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More evictions expected, more affordable housing likely lost in Vernon

Belair Apartments in Vernon sold about a week ago, leaving tenants unsure about their housing situations.
July 04, 2015 - 1:00 PM


VERNON - Not long after eviction notices were served to tenants of the Green Valley Motel, residents of another low-cost apartment building in Vernon are counting what they believe could be their final days.

The Belair Apartments on 32 Street, just down the road from Boston Pizza, recently sold, and that’s left tenants wondering if they too will be getting eviction papers.

One resident, who calls herself June, says she found out about the sale about ten days ago when a ‘Sold’ sign appeared on the front of the building. Given what happened at the Green Valley Motel, which was also up for sale, the news raised alarm bells.

“We haven’t been told anything,” June says. “The rumours go around… We were expecting even before this, some kind of notice, something to tell us how long we’ve got here. We’ve all been expecting it (since the building was listed a few months ago).”

Tenants of the 16-unit apartment pay in the ballpark of $600 a month, plus utilities, and many are on disability or old age pensions. It’s one of the cheaper options around town, June says, adding you’d be hard pressed to find something as affordable in Vernon. Falling on hard times due to medical issues brought June, who was born and raised in the area, to the Belair about a year-and-a-half ago, but she learned to love the place, and the people.

“People think of this place as scum,” she says. “I would just like people to come and live here for a week and get to know the people who live here, they’re wonderful.”

And the former landlord was good to them, June says. He looked after the place and responded to complaints. But since the apartment changed hands, that’s all changed.

“All of a sudden there was no one to go to if anything went wrong. We don’t know where to go, who to talk to,” she says. “People are very worried about where they’re going to go. Half the people have moved out of here already, and they (new owners) aren’t renting the units back out, so we know there’s something going on.”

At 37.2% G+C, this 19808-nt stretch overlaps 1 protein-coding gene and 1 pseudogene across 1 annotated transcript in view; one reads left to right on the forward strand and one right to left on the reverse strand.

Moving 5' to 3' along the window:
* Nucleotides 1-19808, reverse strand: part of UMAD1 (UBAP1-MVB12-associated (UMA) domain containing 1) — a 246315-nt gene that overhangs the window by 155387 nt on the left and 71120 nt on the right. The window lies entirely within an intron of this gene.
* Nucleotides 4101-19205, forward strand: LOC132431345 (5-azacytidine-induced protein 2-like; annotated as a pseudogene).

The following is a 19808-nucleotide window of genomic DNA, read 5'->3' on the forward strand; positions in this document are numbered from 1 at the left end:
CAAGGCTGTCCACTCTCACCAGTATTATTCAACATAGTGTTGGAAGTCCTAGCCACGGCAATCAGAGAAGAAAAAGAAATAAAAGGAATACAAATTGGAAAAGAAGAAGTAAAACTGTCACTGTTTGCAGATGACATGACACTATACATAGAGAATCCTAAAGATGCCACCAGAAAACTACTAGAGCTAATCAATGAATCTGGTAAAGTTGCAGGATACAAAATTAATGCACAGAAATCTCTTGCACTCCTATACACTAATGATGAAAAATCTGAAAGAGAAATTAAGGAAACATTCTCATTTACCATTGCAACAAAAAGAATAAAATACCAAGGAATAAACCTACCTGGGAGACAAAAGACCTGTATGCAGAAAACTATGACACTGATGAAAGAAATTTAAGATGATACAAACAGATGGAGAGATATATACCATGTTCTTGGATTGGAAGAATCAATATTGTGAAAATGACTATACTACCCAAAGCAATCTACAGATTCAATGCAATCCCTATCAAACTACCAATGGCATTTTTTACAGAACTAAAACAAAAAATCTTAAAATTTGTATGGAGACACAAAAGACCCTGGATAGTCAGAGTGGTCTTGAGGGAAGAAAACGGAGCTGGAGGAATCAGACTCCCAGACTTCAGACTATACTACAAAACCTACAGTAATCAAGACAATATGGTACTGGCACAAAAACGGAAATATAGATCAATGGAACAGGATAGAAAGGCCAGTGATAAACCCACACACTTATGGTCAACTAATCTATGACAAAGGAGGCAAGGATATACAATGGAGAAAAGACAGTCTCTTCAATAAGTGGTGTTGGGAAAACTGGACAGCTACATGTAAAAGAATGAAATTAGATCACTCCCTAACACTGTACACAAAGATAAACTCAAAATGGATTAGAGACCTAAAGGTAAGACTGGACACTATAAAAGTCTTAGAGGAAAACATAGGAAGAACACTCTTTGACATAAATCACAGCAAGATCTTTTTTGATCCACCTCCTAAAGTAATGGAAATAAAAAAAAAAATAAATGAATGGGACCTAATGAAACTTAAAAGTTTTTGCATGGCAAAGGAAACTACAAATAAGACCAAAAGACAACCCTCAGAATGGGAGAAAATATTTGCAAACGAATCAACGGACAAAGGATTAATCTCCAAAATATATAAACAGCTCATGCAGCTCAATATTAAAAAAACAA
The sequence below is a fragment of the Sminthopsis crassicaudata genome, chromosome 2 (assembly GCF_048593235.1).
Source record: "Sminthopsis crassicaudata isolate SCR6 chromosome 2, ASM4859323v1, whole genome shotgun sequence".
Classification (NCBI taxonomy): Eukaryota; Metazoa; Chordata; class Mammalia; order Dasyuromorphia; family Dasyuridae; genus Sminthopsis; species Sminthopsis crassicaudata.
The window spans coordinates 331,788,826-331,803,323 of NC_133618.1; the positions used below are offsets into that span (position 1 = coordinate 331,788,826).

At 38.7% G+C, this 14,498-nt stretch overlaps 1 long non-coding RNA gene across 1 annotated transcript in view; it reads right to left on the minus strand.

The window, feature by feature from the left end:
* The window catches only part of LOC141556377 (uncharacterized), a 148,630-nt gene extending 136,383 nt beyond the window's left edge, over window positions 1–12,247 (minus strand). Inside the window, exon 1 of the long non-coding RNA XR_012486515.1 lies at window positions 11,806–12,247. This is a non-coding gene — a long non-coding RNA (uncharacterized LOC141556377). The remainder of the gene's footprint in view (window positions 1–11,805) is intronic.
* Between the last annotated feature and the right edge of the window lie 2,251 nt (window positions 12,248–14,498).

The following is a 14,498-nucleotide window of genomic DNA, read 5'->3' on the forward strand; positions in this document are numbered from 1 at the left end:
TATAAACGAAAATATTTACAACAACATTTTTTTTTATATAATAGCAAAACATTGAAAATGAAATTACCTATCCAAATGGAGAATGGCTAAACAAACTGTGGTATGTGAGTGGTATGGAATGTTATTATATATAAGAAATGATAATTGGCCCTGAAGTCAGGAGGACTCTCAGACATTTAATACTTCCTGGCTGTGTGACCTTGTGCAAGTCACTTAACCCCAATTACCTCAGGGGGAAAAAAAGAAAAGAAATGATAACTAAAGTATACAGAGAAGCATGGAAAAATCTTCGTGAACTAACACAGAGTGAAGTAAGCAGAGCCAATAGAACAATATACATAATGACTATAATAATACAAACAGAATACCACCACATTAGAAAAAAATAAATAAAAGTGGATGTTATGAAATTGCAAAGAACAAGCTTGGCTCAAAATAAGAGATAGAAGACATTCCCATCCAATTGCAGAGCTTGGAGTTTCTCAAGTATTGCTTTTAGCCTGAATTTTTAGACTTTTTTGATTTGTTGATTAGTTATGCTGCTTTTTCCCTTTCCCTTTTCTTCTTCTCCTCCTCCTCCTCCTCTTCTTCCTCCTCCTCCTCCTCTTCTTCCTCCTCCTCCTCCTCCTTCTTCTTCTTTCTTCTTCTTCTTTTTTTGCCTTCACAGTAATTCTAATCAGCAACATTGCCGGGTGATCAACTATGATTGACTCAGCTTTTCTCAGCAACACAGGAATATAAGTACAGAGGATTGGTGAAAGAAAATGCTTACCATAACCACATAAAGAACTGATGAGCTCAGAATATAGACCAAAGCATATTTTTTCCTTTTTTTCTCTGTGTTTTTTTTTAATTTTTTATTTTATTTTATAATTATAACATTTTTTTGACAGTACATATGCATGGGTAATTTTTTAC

The new owner, who also owns the adjacent Schell Motel, refused to give his name and declined an interview, saying his plans for the Belair are ‘up in the air’ until he finds out about rezoning the property. He wouldn’t say if there’s a possibility tenants will be evicted.


Another Belair resident who asked not to have his picture taken, or name published, says he’s just waiting for the eviction papers to come, and has already started looking for a new place to live.

“It’s not going very hot,” he says. “It’s not easy. I’m wondering what’s going to happen to the poor guys down there (at Green Valley Motel). Where are they going to go? What happens to them, what happens to us?”

His budget is in the $600 range, and for that, his searches online, in newspapers, and through word of mouth aren’t turning up any promising leads. Most of the rent in town is ‘out of his reach’ he says.

“You get so much to live on for the month, you have to pay your rent, pay your bills, you’re lucky if there’s anything leftover,” he says. “I know a lot of people on welfare, disability, or old age — they may have to make a choice between food for them, or cat food.”